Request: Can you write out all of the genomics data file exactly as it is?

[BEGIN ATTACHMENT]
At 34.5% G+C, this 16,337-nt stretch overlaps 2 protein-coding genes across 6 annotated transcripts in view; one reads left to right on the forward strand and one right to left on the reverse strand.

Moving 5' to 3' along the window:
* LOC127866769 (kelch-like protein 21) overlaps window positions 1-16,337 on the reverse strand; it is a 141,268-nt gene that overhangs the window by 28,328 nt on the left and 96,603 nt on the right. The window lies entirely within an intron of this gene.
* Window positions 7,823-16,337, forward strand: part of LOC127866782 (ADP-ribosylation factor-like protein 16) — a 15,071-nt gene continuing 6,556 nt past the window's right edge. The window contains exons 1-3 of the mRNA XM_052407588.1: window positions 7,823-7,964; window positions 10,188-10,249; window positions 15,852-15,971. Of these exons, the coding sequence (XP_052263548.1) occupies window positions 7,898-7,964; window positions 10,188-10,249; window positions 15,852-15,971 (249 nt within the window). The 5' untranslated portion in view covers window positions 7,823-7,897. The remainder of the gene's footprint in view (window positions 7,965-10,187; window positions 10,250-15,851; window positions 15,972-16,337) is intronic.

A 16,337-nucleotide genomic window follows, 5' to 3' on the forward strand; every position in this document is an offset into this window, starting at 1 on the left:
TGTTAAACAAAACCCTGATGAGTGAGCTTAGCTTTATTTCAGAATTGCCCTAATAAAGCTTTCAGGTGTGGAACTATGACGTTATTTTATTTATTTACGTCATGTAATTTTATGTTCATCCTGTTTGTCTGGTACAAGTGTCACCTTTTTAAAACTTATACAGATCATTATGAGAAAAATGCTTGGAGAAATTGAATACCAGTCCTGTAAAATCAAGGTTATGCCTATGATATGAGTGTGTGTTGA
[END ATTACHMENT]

At 34.5% G+C, this 16,337-nt stretch overlaps 2 protein-coding genes across 6 annotated transcripts in view; one reads left to right on the forward strand and one right to left on the reverse strand.

Moving 5' to 3' along the window:
* LOC127866769 (kelch-like protein 21) overlaps window positions 1-16,337 on the reverse strand; it is a 141,268-nt gene that overhangs the window by 28,328 nt on the left and 96,603 nt on the right. The window lies entirely within an intron of this gene.
* Window positions 7,823-16,337, forward strand: part of LOC127866782 (ADP-ribosylation factor-like protein 16) — a 15,071-nt gene continuing 6,556 nt past the window's right edge. The window contains exons 1-3 of the mRNA XM_052407588.1: window positions 7,823-7,964; window positions 10,188-10,249; window positions 15,852-15,971. Of these exons, the coding sequence (XP_052263548.1) occupies window positions 7,898-7,964; window positions 10,188-10,249; window positions 15,852-15,971 (249 nt within the window). The 5' untranslated portion in view covers window positions 7,823-7,897. The remainder of the gene's footprint in view (window positions 7,965-10,187; window positions 10,250-15,851; window positions 15,972-16,337) is intronic.

A 16,337-nucleotide genomic window follows, 5' to 3' on the forward strand; every position in this document is an offset into this window, starting at 1 on the left:
TGTTAAACAAAACCCTGATGAGTGAGCTTAGCTTTATTTCAGAATTGCCCTAATAAAGCTTTCAGGTGTGGAACTATGACGTTATTTTATTTATTTACGTCATGTAATTTTATGTTCATCCTGTTTGTCTGGTACAAGTGTCACCTTTTTAAAACTTATACAGATCATTATGAGAAAAATGCTTGGAGAAATTGAATACCAGTCCTGTAAAATCAAGGTTATGCCTATGATATGAGTGTGTGTTGA